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Did You Know? - Pineapples & Papaya

Teresa Kendrick

Did you know that peanuts, vanilla, guavas, tomatoes, some forty different chiles, avocados, and papayas originally came from Mexico?

Pineapple also grew wild in Mexico, as well as Peru and along the Orinoco River in South America, but it was through Mexico that the pineapple became cultivated throughout the world. Explorers found the fruit in Mexico and presented it to Spain’s Carlos V, and by 1549 pineapple was being grown commercially in China.

The papaya also went to Spain with the conquistadors who introduced it to the rest of the world. Well-known in Mexico, the papaya is still sometimes referred to as " melón zapote" and revered for its flavor and many healing properties. Among its several varieties, the fruit is most often eaten alone or with a squeeze of lime juice. It can also be made into preserves by adding lemon and sugar to the ripe fruit. Green, or unripened fruit, is pickled and eaten in salads. It is widely known that papaya contains papain, a substance identical to digestive compounds produced by the pancreas. It is less well-known that papain is used to clarify beer, bleach fabrics, tenderize meats and in the treatment of herniated discs.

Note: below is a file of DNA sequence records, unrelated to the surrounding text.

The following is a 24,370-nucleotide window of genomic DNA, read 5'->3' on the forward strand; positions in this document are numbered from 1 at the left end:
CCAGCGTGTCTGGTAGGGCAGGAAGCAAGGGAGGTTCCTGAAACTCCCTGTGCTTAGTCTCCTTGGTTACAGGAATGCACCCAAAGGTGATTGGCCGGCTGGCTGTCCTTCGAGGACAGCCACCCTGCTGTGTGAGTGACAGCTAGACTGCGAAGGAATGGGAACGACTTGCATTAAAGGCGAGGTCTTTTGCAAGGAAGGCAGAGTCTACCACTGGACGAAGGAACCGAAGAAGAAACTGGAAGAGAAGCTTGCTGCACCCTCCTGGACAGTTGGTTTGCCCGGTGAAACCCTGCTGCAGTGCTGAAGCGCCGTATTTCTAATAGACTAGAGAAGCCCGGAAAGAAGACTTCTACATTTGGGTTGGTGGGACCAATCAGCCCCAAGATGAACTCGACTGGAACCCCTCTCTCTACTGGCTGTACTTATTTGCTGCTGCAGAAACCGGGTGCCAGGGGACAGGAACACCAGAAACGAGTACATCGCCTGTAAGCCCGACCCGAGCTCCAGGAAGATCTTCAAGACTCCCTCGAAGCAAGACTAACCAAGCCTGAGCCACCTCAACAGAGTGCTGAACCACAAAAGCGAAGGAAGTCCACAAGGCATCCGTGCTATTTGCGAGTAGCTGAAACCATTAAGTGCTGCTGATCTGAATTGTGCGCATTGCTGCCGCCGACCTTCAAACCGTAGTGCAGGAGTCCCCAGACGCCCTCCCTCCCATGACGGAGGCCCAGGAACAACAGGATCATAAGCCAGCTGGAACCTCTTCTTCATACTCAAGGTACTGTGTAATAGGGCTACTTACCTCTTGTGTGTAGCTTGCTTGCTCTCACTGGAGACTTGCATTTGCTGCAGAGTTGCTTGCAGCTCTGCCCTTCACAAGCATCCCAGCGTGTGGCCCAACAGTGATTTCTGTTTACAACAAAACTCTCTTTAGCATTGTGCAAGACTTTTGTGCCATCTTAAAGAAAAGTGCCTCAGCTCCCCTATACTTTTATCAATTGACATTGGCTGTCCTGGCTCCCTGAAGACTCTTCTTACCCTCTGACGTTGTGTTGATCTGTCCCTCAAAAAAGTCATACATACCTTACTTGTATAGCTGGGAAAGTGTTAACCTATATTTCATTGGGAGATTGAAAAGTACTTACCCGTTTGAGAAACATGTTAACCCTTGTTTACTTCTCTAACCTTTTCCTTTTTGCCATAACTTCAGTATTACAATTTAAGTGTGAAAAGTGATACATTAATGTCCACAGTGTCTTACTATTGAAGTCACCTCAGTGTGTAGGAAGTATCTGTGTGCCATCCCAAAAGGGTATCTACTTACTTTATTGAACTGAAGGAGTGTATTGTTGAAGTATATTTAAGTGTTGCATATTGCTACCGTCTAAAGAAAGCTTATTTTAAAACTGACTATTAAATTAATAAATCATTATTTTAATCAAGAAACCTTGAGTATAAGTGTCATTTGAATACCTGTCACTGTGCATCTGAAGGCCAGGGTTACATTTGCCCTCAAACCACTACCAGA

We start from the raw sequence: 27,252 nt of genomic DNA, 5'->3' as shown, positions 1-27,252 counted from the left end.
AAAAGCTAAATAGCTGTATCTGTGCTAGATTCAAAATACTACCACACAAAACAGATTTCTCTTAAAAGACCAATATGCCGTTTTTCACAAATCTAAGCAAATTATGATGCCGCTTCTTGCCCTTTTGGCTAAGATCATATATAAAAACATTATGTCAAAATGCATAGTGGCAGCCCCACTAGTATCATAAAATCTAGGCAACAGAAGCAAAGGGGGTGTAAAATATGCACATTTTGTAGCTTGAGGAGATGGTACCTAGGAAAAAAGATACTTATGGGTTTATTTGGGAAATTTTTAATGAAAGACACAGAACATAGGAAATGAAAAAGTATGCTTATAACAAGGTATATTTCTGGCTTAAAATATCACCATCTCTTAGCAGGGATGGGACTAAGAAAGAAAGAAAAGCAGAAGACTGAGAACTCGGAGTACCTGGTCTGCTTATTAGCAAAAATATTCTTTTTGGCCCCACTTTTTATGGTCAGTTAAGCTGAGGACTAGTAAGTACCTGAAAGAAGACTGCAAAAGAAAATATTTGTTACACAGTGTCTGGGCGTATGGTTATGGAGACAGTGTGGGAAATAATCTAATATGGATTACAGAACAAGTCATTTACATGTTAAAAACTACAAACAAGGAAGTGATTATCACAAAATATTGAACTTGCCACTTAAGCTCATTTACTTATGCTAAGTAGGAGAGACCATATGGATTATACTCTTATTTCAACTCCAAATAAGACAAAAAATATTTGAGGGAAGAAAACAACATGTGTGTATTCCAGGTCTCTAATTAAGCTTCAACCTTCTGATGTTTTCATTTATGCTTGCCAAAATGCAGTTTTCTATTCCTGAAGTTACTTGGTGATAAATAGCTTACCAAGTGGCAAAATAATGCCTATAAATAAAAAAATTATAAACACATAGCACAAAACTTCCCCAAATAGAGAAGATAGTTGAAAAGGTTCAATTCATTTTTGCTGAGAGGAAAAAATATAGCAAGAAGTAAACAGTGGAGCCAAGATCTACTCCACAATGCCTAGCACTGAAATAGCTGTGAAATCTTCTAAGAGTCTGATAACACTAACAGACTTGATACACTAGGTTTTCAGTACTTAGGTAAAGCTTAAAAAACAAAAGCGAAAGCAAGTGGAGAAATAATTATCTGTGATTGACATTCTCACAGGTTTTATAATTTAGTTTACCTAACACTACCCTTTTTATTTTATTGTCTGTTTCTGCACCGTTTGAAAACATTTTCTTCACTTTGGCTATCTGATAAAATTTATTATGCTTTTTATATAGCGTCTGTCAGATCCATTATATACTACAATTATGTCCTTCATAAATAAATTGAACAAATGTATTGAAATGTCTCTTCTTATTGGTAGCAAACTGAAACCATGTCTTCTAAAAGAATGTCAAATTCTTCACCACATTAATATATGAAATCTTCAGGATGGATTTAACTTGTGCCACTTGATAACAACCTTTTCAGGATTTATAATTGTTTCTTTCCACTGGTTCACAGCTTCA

The tree’s flowers are made into compounds to treat bronchitis and other problems of the trachea. The tree’s leaves can be used as a soap substitute and its sap is a good remedy for intestinal parasites. Alkaloids from the tree’s bark can be deadly as they act as systemic paralytic agents.

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This Did you Know provided by Teresa Kendrick.
 

Published or Updated on: January 1, 2006 by Teresa Kendrick © 2008
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